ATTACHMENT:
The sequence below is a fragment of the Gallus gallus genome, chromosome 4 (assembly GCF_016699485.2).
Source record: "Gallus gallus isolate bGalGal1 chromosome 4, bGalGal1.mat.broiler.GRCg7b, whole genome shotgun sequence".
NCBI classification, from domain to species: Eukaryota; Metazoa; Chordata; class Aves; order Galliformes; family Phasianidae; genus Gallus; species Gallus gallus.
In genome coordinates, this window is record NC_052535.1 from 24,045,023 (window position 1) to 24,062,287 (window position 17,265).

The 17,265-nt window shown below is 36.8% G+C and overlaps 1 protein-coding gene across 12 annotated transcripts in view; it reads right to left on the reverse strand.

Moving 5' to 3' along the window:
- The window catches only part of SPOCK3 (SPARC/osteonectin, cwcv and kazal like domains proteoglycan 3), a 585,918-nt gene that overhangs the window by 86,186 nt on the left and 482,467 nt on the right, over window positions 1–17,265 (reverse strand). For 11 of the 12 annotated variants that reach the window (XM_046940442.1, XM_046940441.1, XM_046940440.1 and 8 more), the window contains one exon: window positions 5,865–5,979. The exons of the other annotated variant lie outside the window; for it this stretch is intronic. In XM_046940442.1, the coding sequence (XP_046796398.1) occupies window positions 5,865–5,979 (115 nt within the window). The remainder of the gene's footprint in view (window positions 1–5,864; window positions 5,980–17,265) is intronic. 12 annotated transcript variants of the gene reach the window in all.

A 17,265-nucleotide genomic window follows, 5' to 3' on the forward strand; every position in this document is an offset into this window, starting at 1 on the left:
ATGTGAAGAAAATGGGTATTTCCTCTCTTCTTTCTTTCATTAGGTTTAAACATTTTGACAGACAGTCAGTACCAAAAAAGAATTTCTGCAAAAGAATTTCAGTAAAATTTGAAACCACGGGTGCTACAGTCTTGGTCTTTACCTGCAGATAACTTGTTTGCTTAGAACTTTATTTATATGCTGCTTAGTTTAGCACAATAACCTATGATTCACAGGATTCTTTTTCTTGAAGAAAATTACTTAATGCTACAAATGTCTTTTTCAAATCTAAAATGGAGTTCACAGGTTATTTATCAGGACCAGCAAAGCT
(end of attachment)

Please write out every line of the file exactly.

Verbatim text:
The sequence below is a fragment of the Gallus gallus genome, chromosome 4 (assembly GCF_016699485.2).
Source record: "Gallus gallus isolate bGalGal1 chromosome 4, bGalGal1.mat.broiler.GRCg7b, whole genome shotgun sequence".
NCBI classification, from domain to species: Eukaryota; Metazoa; Chordata; class Aves; order Galliformes; family Phasianidae; genus Gallus; species Gallus gallus.
In genome coordinates, this window is record NC_052535.1 from 24,045,023 (window position 1) to 24,062,287 (window position 17,265).

The 17,265-nt window shown below is 36.8% G+C and overlaps 1 protein-coding gene across 12 annotated transcripts in view; it reads right to left on the reverse strand.

Moving 5' to 3' along the window:
- The window catches only part of SPOCK3 (SPARC/osteonectin, cwcv and kazal like domains proteoglycan 3), a 585,918-nt gene that overhangs the window by 86,186 nt on the left and 482,467 nt on the right, over window positions 1–17,265 (reverse strand). For 11 of the 12 annotated variants that reach the window (XM_046940442.1, XM_046940441.1, XM_046940440.1 and 8 more), the window contains one exon: window positions 5,865–5,979. The exons of the other annotated variant lie outside the window; for it this stretch is intronic. In XM_046940442.1, the coding sequence (XP_046796398.1) occupies window positions 5,865–5,979 (115 nt within the window). The remainder of the gene's footprint in view (window positions 1–5,864; window positions 5,980–17,265) is intronic. 12 annotated transcript variants of the gene reach the window in all.

A 17,265-nucleotide genomic window follows, 5' to 3' on the forward strand; every position in this document is an offset into this window, starting at 1 on the left:
ATGTGAAGAAAATGGGTATTTCCTCTCTTCTTTCTTTCATTAGGTTTAAACATTTTGACAGACAGTCAGTACCAAAAAAGAATTTCTGCAAAAGAATTTCAGTAAAATTTGAAACCACGGGTGCTACAGTCTTGGTCTTTACCTGCAGATAACTTGTTTGCTTAGAACTTTATTTATATGCTGCTTAGTTTAGCACAATAACCTATGATTCACAGGATTCTTTTTCTTGAAGAAAATTACTTAATGCTACAAATGTCTTTTTCAAATCTAAAATGGAGTTCACAGGTTATTTATCAGGACCAGCAAAGCT